The first two floors have been restored to the period when the Garfields lived in the house — 1880 to1904 — by the Western Reserve Historical Society and the NPS.
 
Since the house was occupied by Garfield descendants until 1936, 80 percent of the artifacts are original pieces including a floral wreath sent to the President’s funeral by Queen Victoria.
 
The first floor rooms include an entrance hall and a reception hall, the Garfield’s summer bedroom, a parlor, dining room, and James’ mother Eliza’s bedroom. A stairway from the hall leads up to the Memorial Library. 
 
The library is breathtakingly beautiful and ornate with beamed ceiling and white oak walls. The room commemorates the president’s love of books. We were invited into the vault where family treasures are located including the wreath sent to the funeral by the Queen of England. To preserve it, it was dipped in wax.
 
Garfield’s presidential campaign office is located behind the house. Here he wrote letters and sent out telegraph messages. The office remains much as it appeared in 1880.
 
After touring the home, and admiring the Victorian furnishings and decorative touches, we returned to the 1893 Carriage House which is now used for the Visitor Center, museum and administrative offices.
 
The museum includes exhibits highlighting Garfield’s life including his career as a politician — his inauguration, his nomination at the Republican Convention and his death. Also featured are documents, clothing, and funeral memorabilia.
 
An 18-minute video, describing President Garfield’s life and career, is included with admission.
 
If you go:
 
The Garfield birth site and a replica of the Garfield log cabin are located in nearby Moreland Hills on Village Hall grounds. The birthplace memorial is open June through September on Saturdays from 10 a.m to 1 p.m.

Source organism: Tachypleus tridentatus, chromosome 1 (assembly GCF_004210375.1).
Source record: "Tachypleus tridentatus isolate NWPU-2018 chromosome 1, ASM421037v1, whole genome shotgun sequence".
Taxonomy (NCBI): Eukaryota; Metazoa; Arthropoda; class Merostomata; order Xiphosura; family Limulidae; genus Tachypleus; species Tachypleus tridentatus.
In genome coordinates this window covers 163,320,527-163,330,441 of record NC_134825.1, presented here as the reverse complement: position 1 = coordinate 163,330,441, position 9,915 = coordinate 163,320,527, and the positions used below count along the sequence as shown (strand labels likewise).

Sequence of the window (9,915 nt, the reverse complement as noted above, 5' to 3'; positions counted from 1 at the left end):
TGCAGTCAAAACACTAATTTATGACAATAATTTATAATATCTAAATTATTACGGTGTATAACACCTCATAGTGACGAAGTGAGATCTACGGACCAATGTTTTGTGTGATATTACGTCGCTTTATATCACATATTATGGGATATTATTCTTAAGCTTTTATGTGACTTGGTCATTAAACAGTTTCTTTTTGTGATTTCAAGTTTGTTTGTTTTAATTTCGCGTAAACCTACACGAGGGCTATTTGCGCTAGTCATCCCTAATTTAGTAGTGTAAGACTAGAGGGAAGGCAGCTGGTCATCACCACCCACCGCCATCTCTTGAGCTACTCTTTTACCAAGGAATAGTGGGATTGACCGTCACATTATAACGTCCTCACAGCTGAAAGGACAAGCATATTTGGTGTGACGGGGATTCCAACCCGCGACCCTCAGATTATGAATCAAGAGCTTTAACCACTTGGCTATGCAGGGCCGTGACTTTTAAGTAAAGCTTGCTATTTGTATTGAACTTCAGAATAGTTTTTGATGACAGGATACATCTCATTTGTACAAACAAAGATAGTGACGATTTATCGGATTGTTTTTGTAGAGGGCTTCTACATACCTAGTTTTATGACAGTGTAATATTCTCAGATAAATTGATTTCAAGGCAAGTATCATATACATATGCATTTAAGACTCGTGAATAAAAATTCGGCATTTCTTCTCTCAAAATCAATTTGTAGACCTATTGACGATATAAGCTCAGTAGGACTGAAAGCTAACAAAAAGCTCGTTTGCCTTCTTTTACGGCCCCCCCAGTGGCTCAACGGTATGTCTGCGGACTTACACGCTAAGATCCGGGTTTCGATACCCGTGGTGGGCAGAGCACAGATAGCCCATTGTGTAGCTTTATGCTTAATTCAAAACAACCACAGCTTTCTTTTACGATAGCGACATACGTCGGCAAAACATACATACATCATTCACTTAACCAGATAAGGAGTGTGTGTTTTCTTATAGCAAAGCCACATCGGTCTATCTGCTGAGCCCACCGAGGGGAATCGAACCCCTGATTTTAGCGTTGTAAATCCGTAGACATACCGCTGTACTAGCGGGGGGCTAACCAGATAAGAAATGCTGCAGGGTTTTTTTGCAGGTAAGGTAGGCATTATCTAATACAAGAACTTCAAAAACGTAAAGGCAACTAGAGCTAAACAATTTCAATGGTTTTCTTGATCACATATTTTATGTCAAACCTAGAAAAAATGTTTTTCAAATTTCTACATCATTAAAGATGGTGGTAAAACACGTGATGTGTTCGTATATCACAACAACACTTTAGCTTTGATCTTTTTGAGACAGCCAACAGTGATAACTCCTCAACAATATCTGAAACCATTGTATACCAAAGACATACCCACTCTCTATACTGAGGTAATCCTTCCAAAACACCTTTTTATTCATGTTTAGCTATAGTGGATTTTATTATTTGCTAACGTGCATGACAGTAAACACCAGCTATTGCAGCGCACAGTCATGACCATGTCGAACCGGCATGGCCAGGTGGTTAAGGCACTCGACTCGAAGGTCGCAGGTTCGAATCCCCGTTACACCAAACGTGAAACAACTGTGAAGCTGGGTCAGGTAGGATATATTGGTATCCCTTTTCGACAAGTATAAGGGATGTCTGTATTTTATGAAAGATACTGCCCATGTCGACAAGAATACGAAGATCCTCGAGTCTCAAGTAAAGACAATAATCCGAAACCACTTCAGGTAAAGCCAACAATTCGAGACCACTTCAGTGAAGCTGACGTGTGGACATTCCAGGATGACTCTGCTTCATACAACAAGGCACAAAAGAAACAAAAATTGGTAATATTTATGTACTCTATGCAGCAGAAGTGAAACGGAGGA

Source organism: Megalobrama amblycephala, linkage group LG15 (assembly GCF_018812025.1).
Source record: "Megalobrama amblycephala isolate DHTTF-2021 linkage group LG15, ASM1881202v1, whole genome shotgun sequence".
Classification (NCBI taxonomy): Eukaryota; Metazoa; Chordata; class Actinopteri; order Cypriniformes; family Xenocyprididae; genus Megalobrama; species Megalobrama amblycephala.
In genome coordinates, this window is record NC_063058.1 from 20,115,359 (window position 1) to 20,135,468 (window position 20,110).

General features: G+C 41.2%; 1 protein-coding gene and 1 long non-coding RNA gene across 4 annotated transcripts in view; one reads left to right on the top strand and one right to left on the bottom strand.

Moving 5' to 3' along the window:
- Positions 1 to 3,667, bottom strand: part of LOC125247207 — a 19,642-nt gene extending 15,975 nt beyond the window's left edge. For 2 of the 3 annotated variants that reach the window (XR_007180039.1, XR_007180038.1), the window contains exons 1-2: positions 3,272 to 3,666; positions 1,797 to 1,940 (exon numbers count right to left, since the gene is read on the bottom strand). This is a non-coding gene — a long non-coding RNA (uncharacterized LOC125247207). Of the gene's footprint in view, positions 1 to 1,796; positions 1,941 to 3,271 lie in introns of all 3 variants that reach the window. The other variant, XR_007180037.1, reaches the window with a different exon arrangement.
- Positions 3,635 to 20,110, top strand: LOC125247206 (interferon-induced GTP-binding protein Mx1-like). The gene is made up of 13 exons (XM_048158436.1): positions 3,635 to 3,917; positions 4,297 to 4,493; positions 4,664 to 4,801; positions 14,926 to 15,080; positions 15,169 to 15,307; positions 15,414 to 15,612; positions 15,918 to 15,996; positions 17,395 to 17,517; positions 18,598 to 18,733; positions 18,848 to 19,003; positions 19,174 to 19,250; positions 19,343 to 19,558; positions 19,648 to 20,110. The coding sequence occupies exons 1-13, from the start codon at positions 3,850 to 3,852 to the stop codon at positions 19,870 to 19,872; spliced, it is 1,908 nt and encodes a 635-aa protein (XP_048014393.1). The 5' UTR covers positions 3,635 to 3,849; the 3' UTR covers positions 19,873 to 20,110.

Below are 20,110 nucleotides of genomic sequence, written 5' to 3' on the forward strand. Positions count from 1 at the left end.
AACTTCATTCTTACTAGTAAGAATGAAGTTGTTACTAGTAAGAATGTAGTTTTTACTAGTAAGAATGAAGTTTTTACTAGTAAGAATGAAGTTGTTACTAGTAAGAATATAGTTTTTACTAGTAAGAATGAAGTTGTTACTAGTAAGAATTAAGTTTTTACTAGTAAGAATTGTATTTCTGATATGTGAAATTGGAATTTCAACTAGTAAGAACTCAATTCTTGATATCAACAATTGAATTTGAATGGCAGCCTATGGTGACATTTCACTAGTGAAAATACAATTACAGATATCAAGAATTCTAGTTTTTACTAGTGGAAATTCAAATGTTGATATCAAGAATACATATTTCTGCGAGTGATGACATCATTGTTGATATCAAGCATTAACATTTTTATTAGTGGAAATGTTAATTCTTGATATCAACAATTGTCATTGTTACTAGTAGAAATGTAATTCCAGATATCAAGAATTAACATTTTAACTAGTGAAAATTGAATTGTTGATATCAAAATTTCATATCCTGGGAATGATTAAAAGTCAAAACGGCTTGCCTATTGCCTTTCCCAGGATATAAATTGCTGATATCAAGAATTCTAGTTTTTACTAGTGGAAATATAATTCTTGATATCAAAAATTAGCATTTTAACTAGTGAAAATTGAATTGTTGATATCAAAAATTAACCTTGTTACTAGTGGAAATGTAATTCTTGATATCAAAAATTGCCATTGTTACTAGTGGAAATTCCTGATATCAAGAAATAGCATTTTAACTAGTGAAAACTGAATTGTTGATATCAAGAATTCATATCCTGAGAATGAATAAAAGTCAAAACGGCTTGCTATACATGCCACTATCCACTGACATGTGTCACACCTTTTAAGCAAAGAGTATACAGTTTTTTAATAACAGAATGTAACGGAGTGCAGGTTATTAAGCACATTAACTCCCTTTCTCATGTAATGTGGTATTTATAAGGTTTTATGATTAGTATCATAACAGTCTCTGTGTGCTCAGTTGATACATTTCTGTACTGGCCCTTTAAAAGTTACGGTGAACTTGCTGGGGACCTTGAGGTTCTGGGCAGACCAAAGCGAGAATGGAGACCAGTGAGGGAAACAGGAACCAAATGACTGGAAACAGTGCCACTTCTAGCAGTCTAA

James and Lucretia’s Gravesite and the Garfield Monument are located at Lake View Cemetery in Cleveland.
 
Construction of the monument began in 1885 and was completed in 1890. When
it was dedicated, President Benjamin Harrison, former President Rutherford B. Hayes, and members of Garfield’s family were in attendance.
 
A combination of Romanesque, Gothic and Byzantine architecture, the structure has been called the first true mausoleum in America, combining both tomb and memorial functions. The monument, pinnacled by a three-tiered circular tower 50 feet in diameter, is 180 feet in height.
 
The exterior of the base is decorated with five life-size base relief panels depicting Garfield in different phases of his life and career.
 
A white Carrara marble life-size statue of Garfield stands inside the monument in the memorial room. The caskets of Garfield and his wife, Lucretia, and urns containing the ashes of his daughter and son-in-law lie in a crypt directly beneath the memorial hall.
 
The James A. Garfield National Historic Site, and Lawnfield, is located at 8095 Mentor Avenue in Mentor. For more information call (440) 255-8722, e-mail jaga_interpretation@nps.gov or check the website at http://www.nps.gov/jaga/index.htm.
 
Because Interstate 90 and Route 2, a limited access highway, slice through the county, there are restaurants and accommodations to fit event budget. Holiday Inn Express Hotel & Suites LaMalfa, 5783 Heisley Road in Mentor, for example, is located near all county attractions including the Garfield historic site. For more information call (440) 357-0384 or check the website at http://www.lamalfa.com.
 
For more information on Lake County and it’s many other attractions, call (800) 368-LAKE or check the website at www.lakevisit.com.

 

© 2016 Marilyn Jones. All rights reserved. This article may not be reproduced without express written consent from Marilyn Jones.

About the Author

Marilyn Jones has been a journalist for more than 30 years and is currently a freelance feature writer specializing in travel. Her articles have appeared in major newspapers including the BostonGlobe, Akron Beacon Journal and Chicago Sun-Times as well as regional travel magazines.

Visit her website at travelwithmarilyn.com